In late-April 2017, Logitel Offshore Norway, a subsidiary of the Teekay partnership, was notified by the charterer, Petrobras, of its termination of the charter contract for the Arendal Spirit UMS. The partnership said that it is not only disputing the termination, it is reviewing its legal options, including its ability to collect amounts under the contract.
In other company news, Sæther said that Teekay will continue to be focused on project execution and as it took the delivery of its largest current project, the jointly-owned Libra floating production and storage offloading unit (FPSO), which arrived last week in Brazil.
Sæther said the FPSO is scheduled to start its 12-year charter contract with an international consortium, led by Petrobras, in late-June or early-July 2017.
“Our Gina Krog FSO project has experienced some delays and additional costs, with start-up currently scheduled in Q3 2017. We are finalizing discussions with Statoil on a bridging solution whereby Teekay Offshore will provide shuttle tanker offloading services in the interim to ensure no delays to Statoil’s start-up of the Gina Krog field,” Sæther said. “Lastly, as mentioned previously, we have also experienced delays and additional costs on the Petrojarl I FPSO upgrade and we are currently engaged in discussions with the charterer, shipyard and our lenders to deliver this unit into operation as soon as possible. We currently expect the FPSO to achieve first oil in early-2018.”
Statoil has started drilling at the Blåmann well in the Barents Sea, the first of five wells in its exploration program, the Norwegian giant announced today (22 May).
Image of the Songa Enabler, from Statoil Facebook.
“At 01:45 last night we started drilling the important exploration wells in the Barents Sea. ‘Blåmann’ is the first of five wells that will give us an idea of the potential in the Barents Sea,” Statoil said via social media.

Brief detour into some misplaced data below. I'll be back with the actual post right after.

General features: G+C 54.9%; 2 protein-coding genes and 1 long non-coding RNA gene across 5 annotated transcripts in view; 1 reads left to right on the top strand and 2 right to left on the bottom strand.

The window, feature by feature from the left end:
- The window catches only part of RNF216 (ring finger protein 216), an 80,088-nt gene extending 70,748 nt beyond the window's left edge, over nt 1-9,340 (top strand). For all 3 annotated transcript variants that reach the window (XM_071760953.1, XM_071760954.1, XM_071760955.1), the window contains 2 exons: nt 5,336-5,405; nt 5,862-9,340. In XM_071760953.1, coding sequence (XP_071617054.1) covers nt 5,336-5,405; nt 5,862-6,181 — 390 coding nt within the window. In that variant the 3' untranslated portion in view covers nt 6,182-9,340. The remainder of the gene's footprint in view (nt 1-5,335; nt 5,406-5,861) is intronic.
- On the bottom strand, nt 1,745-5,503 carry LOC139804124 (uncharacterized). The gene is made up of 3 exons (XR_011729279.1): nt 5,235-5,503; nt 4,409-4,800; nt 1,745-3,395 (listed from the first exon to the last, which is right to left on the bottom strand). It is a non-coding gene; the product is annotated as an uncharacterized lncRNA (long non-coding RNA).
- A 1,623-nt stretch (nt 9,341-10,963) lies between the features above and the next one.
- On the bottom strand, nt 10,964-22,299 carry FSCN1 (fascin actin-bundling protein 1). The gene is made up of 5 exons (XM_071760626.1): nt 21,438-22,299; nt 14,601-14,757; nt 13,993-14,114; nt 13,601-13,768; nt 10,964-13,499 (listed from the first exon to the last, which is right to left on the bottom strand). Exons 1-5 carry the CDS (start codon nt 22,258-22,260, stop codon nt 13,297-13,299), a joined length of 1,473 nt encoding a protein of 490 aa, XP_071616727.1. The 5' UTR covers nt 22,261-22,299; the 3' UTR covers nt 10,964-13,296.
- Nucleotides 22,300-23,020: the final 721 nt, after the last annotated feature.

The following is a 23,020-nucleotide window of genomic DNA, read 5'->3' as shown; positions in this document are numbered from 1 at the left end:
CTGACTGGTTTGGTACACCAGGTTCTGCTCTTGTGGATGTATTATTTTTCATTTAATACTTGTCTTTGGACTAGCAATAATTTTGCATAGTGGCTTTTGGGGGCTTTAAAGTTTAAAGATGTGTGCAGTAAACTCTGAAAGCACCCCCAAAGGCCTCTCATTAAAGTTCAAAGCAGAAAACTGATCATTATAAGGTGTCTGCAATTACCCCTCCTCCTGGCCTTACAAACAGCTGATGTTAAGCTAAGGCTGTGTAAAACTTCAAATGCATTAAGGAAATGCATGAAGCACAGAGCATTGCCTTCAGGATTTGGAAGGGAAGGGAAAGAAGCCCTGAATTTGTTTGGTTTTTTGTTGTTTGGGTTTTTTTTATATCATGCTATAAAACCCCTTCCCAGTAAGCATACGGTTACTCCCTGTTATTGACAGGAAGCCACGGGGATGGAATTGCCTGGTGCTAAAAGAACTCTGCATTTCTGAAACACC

Blåmann is in production license 849, some 113km northwest of Hammerfest and 25km from Goliat, in 376m water depth.
In March, Statoil received consent from Norway Petroleum Safety Authority (PSA) to use the Songa Enabler semisubmersible drill at Blåmann (well 7121/8-1), with the possibility of a sidetrack well.
Drilling is scheduled to take 25 days, the PSA said in March. The possible sidetrack, 7171/8-1A, is expected to take 13 days.
Earlier this month, Statoil announced it was on the verge of beginning its Barents program with five to seven new opportunities to occur in the next six months.
Statoil said that its new program will test new targets, both in the relatively well known geology around in the Johan Castberg and Hoop/Wisting area, as well as some new frontier opportunities with greater geological uncertainty but also high impact potential.
The Bureau of Ocean Energy Management (BOEM) says it will offer about 1.09 million acres in the Cook Inlet, offshore Alaska’s south central coast in a lease sale scheduled for next month.
Map of the 224 areas included in the Cook Inlet Lease Sale 244. Map from BOEM.
The Cook Inlet Oil & Gas Lease Sale 244, scheduled for 21 June, will offer 224 blocks toward the northern part of the federal Cook Inlet Planning Area for leasing. The blocks stretch from Kalgin Island in the north to Augustine Island in the south.
“We conducted a robust environmental analysis and look forward to holding Alaska’s first OCS lease sale since 2008,” says Dr. Walter Cruickshank, BOEM’s acting director. “The areas offered for leasing represent a careful balance between jobs, energy development, and natural resource protection.”
The lease sale will be entirely broadcast live on the internet, with the live stream beginning at 9 a.m. Alaska time. Bid reading is scheduled to begin at 10 a.m.
The lease sale is the 13th and final OCS lease sale under the Outer Continental Shelf Oil and Gas Leasing Program for 2012-2017 (Five-Year Program). Together, these lease sales have netted more than US$3 billion for American taxpayers.
Last month, US President Donald Trump signed executive orders to increase domestic energy production in the Outer Continental Shelf (OCS) Planning area including the Chukchi Sea, Beaufort Sea, Cook Inlet, Mid-Atlantic, South Atlantic, and parts of the Gulf of Mexico. The executive order went against President Obama’s memorandum banning the areas from mineral extraction.